There are certain conventions I often follow when writing a typical review of a typical show. When I started writing this review, however, I immediately had to put those conventions aside, because this was not a typical show.
It’s not even just that the musical in question is “Hair,” one of the strangest and most controversial to ever hit the Broadway stage; rather, it was the production itself that was unlike anything I’d ever seen before. Guerrilla Theatre Front’s production of “Hair” was staged in a private backyard, with a set composed only of small platforms draped with rugs, a string of lights, and a small bonfire. Several scenes utilized the backyard’s natural backdrop of bamboo forest to exquisite effect. On site, there was a concession stand and bar that remained open throughout the play’s runtime. And there were no seats in the space (except a few chairs reserved for guests with accessibility issues) — instead, the audience was seated on blankets on a hillside.
[Hair] is a significant part of musical theatre history, and if you’re going to see it, you should make every effort to see it performed like this.
Of course, I quickly learned that if any show was going to be performed in a backyard at twilight, “Hair” would be a natural choice. The extremely loose plot — which follows a young man named Claude who is drafted into the army and grapples with whether or not he should dodge the draft — is sprinkled with numerous stand-alone songs about sex, drugs, and politics.
This allowed for an almost concert-like staging that was very effective in the outdoor environment, with soloists coming forward while the ensemble remained seated on the platform or danced and sang behind the bonfire. More choreography-heavy sections sometimes made me nervous — they were dancing around an open flame, for goodness’s sake! — but the energy of these numbers was incomparable.
Although the spirited atmosphere of the space and the cast’s incredible energy are perhaps the greatest draws to this performance, the talent of the tribe members (that’s “Hair” for “company”) is not to be discounted. The featured soloists all had unbelievable voices; of particular note were Linda Roby, who sang “Frank Mills,” Chelsea Paradiso, who sang “I Believe in Love,” and J Purnell Hargrove and Donna Ibale, both of whom were featured heavily throughout the show. The ensemble also blended beautifully in their group numbers, especially the iconic “Let the Sunshine In.”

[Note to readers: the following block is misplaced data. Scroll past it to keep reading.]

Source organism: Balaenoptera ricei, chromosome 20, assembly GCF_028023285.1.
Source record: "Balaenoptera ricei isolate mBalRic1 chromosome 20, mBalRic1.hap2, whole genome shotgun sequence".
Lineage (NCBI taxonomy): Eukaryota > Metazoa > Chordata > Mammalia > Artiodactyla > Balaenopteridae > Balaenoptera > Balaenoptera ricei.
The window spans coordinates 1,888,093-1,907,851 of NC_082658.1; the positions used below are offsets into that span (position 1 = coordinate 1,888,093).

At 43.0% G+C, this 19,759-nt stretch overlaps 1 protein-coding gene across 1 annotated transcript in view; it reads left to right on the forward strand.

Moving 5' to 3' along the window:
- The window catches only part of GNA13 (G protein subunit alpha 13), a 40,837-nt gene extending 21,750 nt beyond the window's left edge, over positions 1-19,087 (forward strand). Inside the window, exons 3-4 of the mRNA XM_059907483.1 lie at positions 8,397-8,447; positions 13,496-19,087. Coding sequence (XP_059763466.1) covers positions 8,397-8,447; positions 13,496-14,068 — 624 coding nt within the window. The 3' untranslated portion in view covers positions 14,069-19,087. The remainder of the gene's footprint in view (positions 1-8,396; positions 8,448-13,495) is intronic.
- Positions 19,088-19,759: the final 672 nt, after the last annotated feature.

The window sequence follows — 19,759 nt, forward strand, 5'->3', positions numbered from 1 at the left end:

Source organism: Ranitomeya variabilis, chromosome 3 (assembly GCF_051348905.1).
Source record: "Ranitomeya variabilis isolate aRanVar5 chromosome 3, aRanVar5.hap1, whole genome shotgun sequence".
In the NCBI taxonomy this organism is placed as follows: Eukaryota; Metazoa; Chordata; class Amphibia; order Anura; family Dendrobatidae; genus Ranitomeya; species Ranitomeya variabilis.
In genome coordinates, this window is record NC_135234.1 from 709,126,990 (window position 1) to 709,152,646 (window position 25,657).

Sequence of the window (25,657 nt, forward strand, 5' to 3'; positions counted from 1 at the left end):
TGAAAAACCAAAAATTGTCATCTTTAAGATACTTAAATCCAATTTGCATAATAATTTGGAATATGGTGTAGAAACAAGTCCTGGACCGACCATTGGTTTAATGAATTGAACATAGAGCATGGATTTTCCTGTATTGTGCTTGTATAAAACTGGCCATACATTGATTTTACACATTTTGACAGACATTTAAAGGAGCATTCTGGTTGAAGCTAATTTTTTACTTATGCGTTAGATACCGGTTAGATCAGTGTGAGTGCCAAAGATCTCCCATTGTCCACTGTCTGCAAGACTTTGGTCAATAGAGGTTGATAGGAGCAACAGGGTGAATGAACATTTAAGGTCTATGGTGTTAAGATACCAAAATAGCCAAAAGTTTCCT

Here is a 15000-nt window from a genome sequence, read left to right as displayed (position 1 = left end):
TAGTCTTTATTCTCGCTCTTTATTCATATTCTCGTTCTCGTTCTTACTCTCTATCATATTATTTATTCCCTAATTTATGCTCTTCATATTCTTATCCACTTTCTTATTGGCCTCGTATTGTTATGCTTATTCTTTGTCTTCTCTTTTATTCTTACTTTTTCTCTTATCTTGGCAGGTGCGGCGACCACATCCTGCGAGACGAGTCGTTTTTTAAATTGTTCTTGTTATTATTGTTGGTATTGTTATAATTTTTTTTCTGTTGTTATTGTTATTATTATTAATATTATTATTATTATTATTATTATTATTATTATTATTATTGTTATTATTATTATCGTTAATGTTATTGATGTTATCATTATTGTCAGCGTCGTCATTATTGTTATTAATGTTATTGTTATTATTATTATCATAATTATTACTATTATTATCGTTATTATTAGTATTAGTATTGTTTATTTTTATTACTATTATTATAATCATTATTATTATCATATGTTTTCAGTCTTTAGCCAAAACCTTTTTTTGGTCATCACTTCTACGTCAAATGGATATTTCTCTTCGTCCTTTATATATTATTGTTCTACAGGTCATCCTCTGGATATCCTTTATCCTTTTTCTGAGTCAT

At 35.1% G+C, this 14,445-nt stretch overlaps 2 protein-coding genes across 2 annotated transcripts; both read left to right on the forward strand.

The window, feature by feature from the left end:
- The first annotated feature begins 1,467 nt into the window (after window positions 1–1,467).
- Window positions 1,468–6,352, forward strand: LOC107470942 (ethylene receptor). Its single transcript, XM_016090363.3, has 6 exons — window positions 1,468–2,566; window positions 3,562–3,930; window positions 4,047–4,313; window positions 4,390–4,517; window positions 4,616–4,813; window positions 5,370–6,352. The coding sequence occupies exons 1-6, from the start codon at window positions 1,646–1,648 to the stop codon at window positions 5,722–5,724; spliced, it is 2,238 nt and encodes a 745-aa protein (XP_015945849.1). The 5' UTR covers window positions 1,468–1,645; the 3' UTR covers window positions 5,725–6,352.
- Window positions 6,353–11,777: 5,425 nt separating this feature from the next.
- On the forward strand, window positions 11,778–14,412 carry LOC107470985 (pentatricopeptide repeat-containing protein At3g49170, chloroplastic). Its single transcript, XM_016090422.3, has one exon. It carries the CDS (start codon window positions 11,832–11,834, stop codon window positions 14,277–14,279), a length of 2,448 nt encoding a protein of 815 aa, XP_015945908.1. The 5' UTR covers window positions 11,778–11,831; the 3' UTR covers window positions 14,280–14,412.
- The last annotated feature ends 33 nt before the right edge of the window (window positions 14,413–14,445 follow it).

The few props used in the show were beautifully crafted by Waxing Moon Masks, including, most impressively, an imposing puppet of Claude’s high school principal, which was operated by three actors. The band, led by music director Will Zellhofer, also sounded exceptional and helped the actors gracefully through a few minor musical missteps.
I won’t lie and say that “Hair” is my favorite show. It can be hard to follow, and despite the relevance of some of the issues the show discusses, it can feel outdated to hear just how these issues are discussed. But it is a significant part of musical theatre history, and if you’re going to see it, you should make every effort to see it performed like this. See it outside, see it surrounded by trees and fireflies, see it while drinking a cucumber-lemonade gin (the show’s signature “Aquarius” cocktail). See it while there’s an imposing scrim of cloud above you, threatening to rain, and see it sort-of-kind-of hoping it actually does (at Thursday’s performance, it did; it was drizzling throughout the finale and, serendipitously, it really started pouring during curtain call. It was awesome).
If you want a joyous, vibrant way to spend your summer solstice, spend it with Guerrilla Theatre Front.
Running Time: 2 hours with one intermission.
Advisory: Nudity, sexual themes, adult language, references to drugs and alcohol.
“Hair” at Guerrilla Theatre Front runs June 21st and 22nd, with the bar and market opening at 6:30 pm and curtain at 7:45 pm. For tickets and information, please click here.